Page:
Defense Digital Service Completes Cloud Software Pilot with Marine Corps

Defense Digital Service Completes Cloud Software Pilot with Marine Corps

The service's first cloud-based software program included a rapid ATO process.

The Defense Digital Service helped the Marine Corps deliver its first cloud-based software program this year through a project called the Battle for Mon Cala. 

The partnership began in fall 2019 when the military service told DDS it was moving to a cloud environment and wanted to develop and build software for the cloud. To help the Marines reach this goal, DDS helped to pilot a revamp of the Marine Corp global combat support system, DDS Deputy Director Katie Olson said during Tuesday’s FCW event.

The organizations opted to pilot the new software program for the global combat support system due to the flawed nature of the legacy system.

“The system is meant to intake all of these logistics requirements," she said. "I think the first time the [DDS] team went out there, they observed the receipt of I think a few barrels of motor oil or something like that, and it took two Marines the better part of an hour to log into the system and note that they had in fact received the supply."

In January, DDS and the Marine Corps launched the 90-day pilot, called the Battle for Mon Cala, to implement an improved global combat support system. The partnership was the first between the two organizations, but Olson emphasized that it was successful because DDS focused on developing with, not for, the customer.

More specifically, that collaboration led DDS to work closely with users at the Marine Corps Quantico supply house to understand their pain points. Then, DDS personnel roped in five Marine Corps engineers, as well as a team of user experience experts and program managers to design a better product.

“We wanted to help them prove that [even though] they’re moving to a cloud-based environment, there’s the talent to do it internally,” Olson said. “There’s a healthy number of engineers in all of the services that aren’t necessarily being leveraged for their full engineering talent, so we wanted to prove that as we’re moving to these types of environments and as technology becomes more complex, you have to reply to internal talent.”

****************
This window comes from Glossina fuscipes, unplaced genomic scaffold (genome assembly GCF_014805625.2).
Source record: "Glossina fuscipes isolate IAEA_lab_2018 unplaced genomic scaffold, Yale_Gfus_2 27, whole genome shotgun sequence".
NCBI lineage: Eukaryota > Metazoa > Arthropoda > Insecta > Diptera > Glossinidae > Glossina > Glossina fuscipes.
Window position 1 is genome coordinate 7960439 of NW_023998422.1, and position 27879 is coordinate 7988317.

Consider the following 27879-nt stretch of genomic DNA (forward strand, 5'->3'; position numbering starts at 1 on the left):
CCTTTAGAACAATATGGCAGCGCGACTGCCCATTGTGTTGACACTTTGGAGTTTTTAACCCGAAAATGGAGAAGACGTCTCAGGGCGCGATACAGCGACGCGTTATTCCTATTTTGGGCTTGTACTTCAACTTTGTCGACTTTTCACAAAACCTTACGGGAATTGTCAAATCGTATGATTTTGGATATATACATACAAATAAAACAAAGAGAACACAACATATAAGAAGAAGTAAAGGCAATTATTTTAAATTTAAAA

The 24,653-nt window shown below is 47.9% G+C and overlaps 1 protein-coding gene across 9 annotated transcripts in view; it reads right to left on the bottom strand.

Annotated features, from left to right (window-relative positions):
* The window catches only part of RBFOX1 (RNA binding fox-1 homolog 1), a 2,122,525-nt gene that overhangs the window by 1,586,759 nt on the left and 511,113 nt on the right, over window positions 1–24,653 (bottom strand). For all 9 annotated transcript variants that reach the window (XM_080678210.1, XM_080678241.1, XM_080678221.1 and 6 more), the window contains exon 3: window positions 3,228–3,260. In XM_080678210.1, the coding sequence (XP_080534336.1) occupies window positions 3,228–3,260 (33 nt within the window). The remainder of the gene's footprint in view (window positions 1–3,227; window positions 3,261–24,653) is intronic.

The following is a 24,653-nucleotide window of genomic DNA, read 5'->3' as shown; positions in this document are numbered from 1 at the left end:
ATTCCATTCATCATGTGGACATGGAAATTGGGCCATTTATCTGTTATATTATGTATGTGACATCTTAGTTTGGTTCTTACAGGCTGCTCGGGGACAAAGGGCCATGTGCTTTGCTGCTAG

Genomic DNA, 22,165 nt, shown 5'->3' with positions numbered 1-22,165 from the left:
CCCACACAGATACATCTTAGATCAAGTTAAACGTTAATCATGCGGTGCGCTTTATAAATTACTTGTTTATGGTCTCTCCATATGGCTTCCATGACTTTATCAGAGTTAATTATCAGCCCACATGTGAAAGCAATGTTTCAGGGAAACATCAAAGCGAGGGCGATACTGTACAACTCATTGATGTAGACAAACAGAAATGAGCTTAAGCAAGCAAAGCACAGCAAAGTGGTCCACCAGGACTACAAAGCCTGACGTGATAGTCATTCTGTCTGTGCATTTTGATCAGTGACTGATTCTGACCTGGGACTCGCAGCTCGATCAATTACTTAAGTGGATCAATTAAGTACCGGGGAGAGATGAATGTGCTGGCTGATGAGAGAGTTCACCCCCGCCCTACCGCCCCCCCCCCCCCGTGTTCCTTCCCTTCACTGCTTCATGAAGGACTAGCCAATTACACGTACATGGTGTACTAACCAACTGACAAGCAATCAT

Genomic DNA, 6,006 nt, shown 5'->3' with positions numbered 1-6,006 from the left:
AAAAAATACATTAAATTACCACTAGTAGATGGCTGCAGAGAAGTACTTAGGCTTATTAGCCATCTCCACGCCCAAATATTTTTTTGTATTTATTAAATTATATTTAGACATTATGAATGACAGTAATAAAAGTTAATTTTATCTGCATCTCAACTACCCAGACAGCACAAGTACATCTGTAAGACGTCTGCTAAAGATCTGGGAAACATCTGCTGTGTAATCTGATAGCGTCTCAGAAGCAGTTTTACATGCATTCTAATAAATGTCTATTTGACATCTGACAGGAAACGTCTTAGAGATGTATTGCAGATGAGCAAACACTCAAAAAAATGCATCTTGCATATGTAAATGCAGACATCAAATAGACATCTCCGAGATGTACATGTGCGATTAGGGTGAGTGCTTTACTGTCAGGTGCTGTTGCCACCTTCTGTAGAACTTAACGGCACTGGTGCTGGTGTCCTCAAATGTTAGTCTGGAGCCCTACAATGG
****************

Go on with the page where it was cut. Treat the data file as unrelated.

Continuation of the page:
Olson further explained that her team brought a new iterative approach to the authorization-to-operate (ATO) process to accelerate the project and overcome typical bureaucratic barriers to software development.

“Despite the fact that the team had completed this new functionality, they couldn’t implement it without getting an ATO … from the Marine CIO,” Olson said. “What we worked with the CIO’s office to test out something called rapid ATO. Typically, the authority to operate is issued after production, so after software development has been completed, and what we asked asked them to do is to think about starting the process earlier, so running the ATO process parallel to production. That means that you’re doing the security compliance and review as you go along.”

The rapid ATO was another process that required DDS to work closely with its Marine Corps customer, and this new approach also led to not only faster completion of the product at an under-budget price tag, but also enhanced security, Olson said.

“A project like the Battle for Mon Cala demonstrates disruption in a couple of ways,” Olson said. “We’ve, again, really encouraged the services to rely on their own talents … and encouraging better people management. The second thing is that we encouraged really questioning processes and pushing on to ensure that we’re getting the intended result, which is pure product, but that we’re doing it in a way that’s timely.”

In the future, Olson said she’s looking forward to applying the rapid ATO process to other projects that DDS works on across the Defense Department.

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